Woman Who Kick Ass – Part 2

This entry is part 2 of 2 in the series Woman Who Kick Ass

When I showed part one of this series to The MND, his main comment was “It needs more Tori.” That’s when I explained that it was a two-parter and Tori Amos was topping the next installment. Tori Amos was another woman who started early, she won a full scholarship to the Peabody Institute when she was five. Tori was the youngest person ever admitted and promptly went about doing things her own way. They expelled her when she was eleven, mostly for preferring to play rock instead of the classics and playing by ear instead of reading the music. In the eighties she had a band called Y Kant Tori Read referencing this habit. The band wasn’t very successful and she moved on to a solo career. (I originally had a snarky comment about Y Kant Tori Read at the end of that sentence but after going back and reviewing the album, it’s really not that bad especially for the stuff being cranked out in the eighties. If the only song you remember off it is The Big Picture, there are better. It has a bit of a Kate Bush influence to it. So no snark.) As one of the few woman singer/songwriters to use the piano as their instrument of choice, Tori Amos has taken a top slot as an asskicker.

Her first album Little Earthquakes came out in 1991, but it was initially rejected by the company, something Tori felt had more to do with presentation than quality. So after some reworking with the help of Doug Morris, she took the album back and it was accepted. Little Earthquakes is one of those albums that knocks you down, goes through your pockets, and picks you back up again. Me and A Gun is so personal and intimate, totally A Capella drawing you in, putting the story front and center. You are part of it whether you want to be or not. Then there is the title song taking you for dances in graveyards, up and down the scales. This album is not afraid to take chances. Listening to it on vinyl you notice the fullness of cords and how her voice is able to hit those places that it doesn’t in digital. If you haven’t heard the opening to China in analog you are really missing something. It is haunting.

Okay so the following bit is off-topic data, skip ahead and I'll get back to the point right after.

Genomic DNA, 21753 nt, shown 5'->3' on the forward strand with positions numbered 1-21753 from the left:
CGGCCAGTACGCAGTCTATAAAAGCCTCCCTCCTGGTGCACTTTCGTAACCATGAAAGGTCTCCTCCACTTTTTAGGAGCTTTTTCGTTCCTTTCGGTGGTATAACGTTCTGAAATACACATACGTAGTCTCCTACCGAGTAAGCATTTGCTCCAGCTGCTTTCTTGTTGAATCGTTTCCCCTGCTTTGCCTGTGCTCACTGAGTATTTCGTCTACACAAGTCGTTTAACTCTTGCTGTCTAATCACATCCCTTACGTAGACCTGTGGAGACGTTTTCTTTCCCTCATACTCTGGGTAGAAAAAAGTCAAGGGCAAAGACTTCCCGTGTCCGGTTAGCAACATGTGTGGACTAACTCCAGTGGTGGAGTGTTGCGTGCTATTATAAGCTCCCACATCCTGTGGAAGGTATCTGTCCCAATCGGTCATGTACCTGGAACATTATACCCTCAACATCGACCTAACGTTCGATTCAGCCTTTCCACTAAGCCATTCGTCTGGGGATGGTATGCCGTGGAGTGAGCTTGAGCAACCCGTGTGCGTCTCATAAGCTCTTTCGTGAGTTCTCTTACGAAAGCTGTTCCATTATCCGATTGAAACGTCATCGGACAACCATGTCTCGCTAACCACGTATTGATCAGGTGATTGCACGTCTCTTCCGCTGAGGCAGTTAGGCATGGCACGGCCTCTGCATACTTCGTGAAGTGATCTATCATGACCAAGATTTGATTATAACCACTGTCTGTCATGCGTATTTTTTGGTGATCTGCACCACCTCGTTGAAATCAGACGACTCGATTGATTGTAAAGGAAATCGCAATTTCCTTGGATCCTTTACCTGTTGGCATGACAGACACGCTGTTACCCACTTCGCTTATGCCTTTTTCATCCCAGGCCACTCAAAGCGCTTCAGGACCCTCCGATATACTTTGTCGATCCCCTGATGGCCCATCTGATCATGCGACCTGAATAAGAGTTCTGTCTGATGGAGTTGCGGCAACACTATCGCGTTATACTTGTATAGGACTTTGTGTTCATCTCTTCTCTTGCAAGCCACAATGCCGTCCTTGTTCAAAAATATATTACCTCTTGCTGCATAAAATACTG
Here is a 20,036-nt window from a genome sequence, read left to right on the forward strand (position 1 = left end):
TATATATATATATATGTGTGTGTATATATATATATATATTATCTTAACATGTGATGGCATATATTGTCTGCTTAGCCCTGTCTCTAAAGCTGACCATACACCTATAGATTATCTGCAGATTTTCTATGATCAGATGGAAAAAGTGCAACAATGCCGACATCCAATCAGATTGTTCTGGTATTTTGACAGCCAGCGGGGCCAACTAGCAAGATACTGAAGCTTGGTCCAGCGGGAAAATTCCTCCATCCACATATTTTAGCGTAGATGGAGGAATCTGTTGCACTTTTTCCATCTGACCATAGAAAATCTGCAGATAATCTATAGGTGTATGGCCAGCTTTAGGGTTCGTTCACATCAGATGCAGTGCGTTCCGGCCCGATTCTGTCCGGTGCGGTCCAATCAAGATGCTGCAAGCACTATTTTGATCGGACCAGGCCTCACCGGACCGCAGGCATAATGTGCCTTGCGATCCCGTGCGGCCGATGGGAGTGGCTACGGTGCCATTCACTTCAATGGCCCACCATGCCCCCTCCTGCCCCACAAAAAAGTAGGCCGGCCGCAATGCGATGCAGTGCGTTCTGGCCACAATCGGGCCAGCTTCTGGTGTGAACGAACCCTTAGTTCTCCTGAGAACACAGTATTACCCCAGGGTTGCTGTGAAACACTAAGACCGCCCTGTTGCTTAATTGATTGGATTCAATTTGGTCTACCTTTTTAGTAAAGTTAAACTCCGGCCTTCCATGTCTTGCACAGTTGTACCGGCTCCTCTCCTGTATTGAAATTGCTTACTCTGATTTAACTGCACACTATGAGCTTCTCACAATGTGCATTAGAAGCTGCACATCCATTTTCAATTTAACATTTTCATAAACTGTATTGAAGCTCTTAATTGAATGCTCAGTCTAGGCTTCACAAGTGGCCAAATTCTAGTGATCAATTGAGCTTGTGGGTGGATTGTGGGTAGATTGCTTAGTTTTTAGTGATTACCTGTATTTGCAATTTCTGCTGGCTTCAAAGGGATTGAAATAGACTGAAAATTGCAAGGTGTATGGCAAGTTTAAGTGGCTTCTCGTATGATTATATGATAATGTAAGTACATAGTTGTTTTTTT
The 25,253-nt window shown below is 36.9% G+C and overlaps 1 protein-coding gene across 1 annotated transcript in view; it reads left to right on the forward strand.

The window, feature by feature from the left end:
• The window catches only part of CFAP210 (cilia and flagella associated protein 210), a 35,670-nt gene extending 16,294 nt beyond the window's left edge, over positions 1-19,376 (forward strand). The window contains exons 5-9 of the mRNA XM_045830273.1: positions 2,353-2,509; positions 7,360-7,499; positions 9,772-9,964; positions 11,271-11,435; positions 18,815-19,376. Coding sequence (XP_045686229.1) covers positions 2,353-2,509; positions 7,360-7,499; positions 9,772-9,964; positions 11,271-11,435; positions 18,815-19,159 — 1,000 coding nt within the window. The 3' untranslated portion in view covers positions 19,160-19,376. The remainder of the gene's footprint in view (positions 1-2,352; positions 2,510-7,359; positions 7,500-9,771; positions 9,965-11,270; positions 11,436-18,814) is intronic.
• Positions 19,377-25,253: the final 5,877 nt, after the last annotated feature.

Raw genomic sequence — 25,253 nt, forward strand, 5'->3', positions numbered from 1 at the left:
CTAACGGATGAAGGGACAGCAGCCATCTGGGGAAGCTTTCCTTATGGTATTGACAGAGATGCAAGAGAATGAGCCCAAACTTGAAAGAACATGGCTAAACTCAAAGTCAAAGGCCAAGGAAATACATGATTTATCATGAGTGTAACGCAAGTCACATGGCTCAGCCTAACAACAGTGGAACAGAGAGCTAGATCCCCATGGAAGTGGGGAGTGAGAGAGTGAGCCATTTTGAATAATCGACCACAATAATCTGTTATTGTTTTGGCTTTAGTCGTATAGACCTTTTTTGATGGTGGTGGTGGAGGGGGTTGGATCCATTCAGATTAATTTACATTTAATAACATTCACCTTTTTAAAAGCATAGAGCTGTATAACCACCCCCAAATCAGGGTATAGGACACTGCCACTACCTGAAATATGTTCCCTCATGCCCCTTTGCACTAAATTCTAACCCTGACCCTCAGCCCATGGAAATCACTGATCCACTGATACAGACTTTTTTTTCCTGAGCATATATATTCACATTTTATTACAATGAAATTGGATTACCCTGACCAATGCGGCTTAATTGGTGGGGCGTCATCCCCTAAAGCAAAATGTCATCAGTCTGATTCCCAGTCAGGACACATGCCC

Under The Pink was her second album and it continues with the same edge of the first, though she does rock out a bit more. God is a nice funky piece that has a great beat oddly enough. Most people who are familiar with Tori’s work have heard Cornflake Girl but if you haven’t heard it analog you really are missing something. The genres of music where mood and tone is a vital element get the most out of analog. When you listen to jazz, punk, blues, or a piece as personal as The Waitress, vinyl gives the songs life in a way that digital can’t.

Speaking of The Waitress, when Rhino did the vinyl re-release of Under The Pink they botched the balance and everything goes to the left track. The MND was able to fix it when he did the needle drop but Rhino has said they don’t intend to repress the album so there’s no chance they will fix the mistake. Pretty damned inconsiderate if you ask me. I was very impressed by the owner of our LRS (local record store), Obsessions, who was willing to take the record back even though it wasn’t at all his fault. There was no way he would make his money back but it was important that his customers be treated well. That is good customer service.

I remember the first time I put Horses on a turntable. In many ways it was my introduction to punk rock. Patti Smith reached through the speakers and kicked my ass. The Robert Mapplethorpe picture on the cover was completely different from the usual made up and sexualized woman rockers at the time. Her voice ripped out of the speakers with no regard for the standard rock and roll conventions. And the lyrics, they were poetry. I mean real poetry, you could read them completely separate from the songs and be impressed as hell. It’s no surprise that people like Michael Stipe, Morrissey, and Shirley Manson have talked about how much Horses meant to them.

When I got the chance to get the album on vinyl again I jumped for it. Listening to again almost 40 years later, I have to say it is just as powerful as it was then. Once again, listening to the vinyl vs the digital versions it was a clear choice. I was back to that first listening. Back to the 70’s when Patti was just starting, before she was inducted into the Rock and Roll Hall of Fame, before she was named a Commander of Arts and Letters by the French Ministry of Culture, and before she won the National book award. There are few musicians who have stood up for themselves like Patti, who have had the influence over the industry like she has and who kick ass like she does.